During West Nile virus outbreaks, mortality rates for symptomatic horses have ranged between 38% and 57%. [3] Horses with severe symptoms such as convulsions, paralysis and recumbency have a poor prognosis and a higher risk of death. [4][5]

Reports indicate that 10 – 40% of affected horses recover, though they may exhibit lingering neurological issues, including gait and behavioural abnormalities. [1][5]

Recuperated horses are believed to have life-long immunity from WNV, making them less susceptible to severe reinfections. [1]


West Nile Virus presents a significant health and economic risk to equine populations worldwide. The following section provides a comprehensive overview of measures to prevent the transmission of WNV in horses.


Equine vaccines for West Nile Virus are widely available and considered effective for protecting horses against this disease. [13][14]

In North America, the WNV vaccine is considered a core vaccine, which means it should be given to all horses on a regular schedule. [1] Other core vaccines for horses include:

  • Eastern/Western Equine Encephalomyelitis
  • Rabies
  • Tetanus

Vaccination Schedule

Talk to your veterinarian about an appropriate vaccination schedule for your horse depending on your location, prevalence of WNV in the area, and current public health guidelines. [4]

Below is a typical vaccination schedule for WNV in adult horses, broodmares, and foals.

Adult horses

  • Previously vaccinated – normal risk: Repeat vaccination annually in the spring [15][16]
  • Previously vaccinated – high risk: Horses in high risk areas may be vaccinated every six months
  • Not previously vaccinated or unknown history: Provide an initial series of two doses, 4 – 6 weeks apart followed by yearly or semi-annual boosters depending on risk
  • Aged adult horses (<15 years): More frequent vaccinations to maintain immunity [1]

Pregnant Mares

While no research exists on WNV vaccination in pregnant mares, it is acceptable practice due to the high risks of WNV infection compared to vaccine side effects. [1]

For broodmares with unknown vaccination history, it is recommended to vaccinate them when not pregnant. Otherwise, vaccinate annually and 4-6 weeks before foaling. [16]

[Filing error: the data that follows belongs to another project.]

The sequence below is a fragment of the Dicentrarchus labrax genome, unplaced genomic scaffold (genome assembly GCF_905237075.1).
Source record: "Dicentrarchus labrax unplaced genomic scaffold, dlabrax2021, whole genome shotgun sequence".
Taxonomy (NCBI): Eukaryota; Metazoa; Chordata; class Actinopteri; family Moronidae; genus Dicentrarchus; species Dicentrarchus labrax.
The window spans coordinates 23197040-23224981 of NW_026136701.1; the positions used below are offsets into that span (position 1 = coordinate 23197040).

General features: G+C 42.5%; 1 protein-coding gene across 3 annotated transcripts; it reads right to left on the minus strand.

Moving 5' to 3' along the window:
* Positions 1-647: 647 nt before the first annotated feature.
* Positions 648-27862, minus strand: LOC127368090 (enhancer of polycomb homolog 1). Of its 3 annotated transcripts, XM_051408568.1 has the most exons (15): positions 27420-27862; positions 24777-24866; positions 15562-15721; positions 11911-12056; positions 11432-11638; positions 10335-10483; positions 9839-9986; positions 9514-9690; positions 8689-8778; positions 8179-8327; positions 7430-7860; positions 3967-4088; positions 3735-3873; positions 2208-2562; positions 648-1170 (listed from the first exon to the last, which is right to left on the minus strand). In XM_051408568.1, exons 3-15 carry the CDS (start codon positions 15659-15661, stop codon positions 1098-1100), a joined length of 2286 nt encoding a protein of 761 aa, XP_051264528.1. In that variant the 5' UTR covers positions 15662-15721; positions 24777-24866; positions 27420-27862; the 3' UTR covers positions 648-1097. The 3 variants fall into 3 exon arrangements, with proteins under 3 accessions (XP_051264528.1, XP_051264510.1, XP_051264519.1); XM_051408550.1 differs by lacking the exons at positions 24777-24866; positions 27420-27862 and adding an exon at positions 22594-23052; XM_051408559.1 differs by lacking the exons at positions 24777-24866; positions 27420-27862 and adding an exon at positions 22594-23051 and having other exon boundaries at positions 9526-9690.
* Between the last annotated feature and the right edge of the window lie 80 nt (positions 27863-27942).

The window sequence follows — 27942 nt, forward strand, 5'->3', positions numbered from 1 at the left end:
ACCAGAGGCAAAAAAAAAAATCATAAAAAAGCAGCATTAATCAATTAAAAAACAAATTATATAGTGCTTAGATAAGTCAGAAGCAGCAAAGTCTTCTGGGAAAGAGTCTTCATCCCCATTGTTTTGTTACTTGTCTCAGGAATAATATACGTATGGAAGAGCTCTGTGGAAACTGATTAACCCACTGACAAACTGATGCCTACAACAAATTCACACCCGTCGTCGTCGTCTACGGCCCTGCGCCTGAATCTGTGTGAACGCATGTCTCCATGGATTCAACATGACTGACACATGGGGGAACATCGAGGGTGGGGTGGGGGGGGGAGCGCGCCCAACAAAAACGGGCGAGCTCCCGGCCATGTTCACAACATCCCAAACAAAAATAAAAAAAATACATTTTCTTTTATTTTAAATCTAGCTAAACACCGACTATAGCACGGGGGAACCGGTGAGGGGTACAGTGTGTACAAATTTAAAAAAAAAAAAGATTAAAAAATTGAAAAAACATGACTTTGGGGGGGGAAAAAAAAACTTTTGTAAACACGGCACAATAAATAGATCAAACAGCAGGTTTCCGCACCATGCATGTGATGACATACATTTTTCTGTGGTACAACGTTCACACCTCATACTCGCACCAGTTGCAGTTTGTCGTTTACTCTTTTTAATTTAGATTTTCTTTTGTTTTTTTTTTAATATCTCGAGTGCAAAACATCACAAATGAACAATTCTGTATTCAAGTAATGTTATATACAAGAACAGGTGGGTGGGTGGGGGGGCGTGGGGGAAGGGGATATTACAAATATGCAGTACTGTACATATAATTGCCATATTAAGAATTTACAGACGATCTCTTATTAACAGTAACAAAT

Vaccinating the pregnant mare also helps protect the foal from severe disease. Antibodies produced by the mare’s body following vaccination will be passed to the foal through colostrum – the mare’s first milk.

Foals and Young Horses

  • Normal-Risk Foals: Provide an initial three-dose series starting at 4 – 6 months old. [17]
  • High-Risk Foals: Foals can be vaccinated under 4 months of age if they are in a high risk area or born to unvaccinated mares at risk of WNV. [17]
  • Young Horses (1 – 5 Years): More frequent vaccination may be recommended to protect against severe disease. [1]

Mosquito Control

Reducing your horse’s exposure to mosquitoes is also important for preventing WNV. The following environmental management practices will help control mosquito populations and reduce the spread of this virus:

  1. Eliminate stagnant water to remove mosquito breeding sites. On a weekly basis, drain water containers, barrels, and other typical stagnant water spots like old tires. [4]
  2. Install fans and blowers in your barn to deter mosquitoes from landing on horses and transmitting the virus. Follow other tips to improve airflow. [4]
  3. Bring horses inside during dusk and dawn, which are peak times for mosquito activity. [6]
  4. Apply insecticides or mosquito repellents during periods of high mosquito activity. Follow label instructions for correct application. [4]

Additional Measures

Crow and other corvids are early indicators of WNV outbreaks. An increase in reported bird fatalities often precedes reports of this diease in humans and horses. [3]

Report bird carcasses to provincial or state wildlife authorities to aid in the surveillance of West Nile Virus. Reporting helps authorities inform local horse owners about increased risks, so they can implement preventative measures to protect their horses.


  • Wild birds are reservoirs of West Nile Virus, who then transmit the disease to biting mosquitoes.
  • Mosquitos are the primary vectors of WNV, and can spread the virus to horses and humans.
  • While most horses with WNV do not show signs of the disease, some infected horses exhibit neurological symptoms and are at high risk of mortality.
  • There are no treatments available for WNV, but many horses recover with appropriate supportive care.
  • Vaccinating your horse is the best way to prevent infection. Ask your veterinarian when to vaccinate your horse.
  • Reduce your horse’s exposure to mosquitoes by removing stagnant water, using bug stay and maintaining good airflow in your stable.

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  13. Long, M.T. et al. Efficacy, duration, and onset of immunogenicity of a West Nile virus vaccine, live Flavivirus chimera, in horses with a clinical disease challenge model. Equine Vet J. 2007. View Summary
  14. Ng, T. et al.Equine vaccine for West Nile virus. Dev Biol (Basel). 2003. View Summary
  15. Desanti-Consoli, H. et al. Equids’ core vaccines guidelines in North America: considerations and prospective. Vaccines (Basel). 2022. View Summary
  16. American Association of Equine Practitioners Infectious Disease Committee Vaccinations for adult horses. AAEP. Accessed Oct 5, 2023.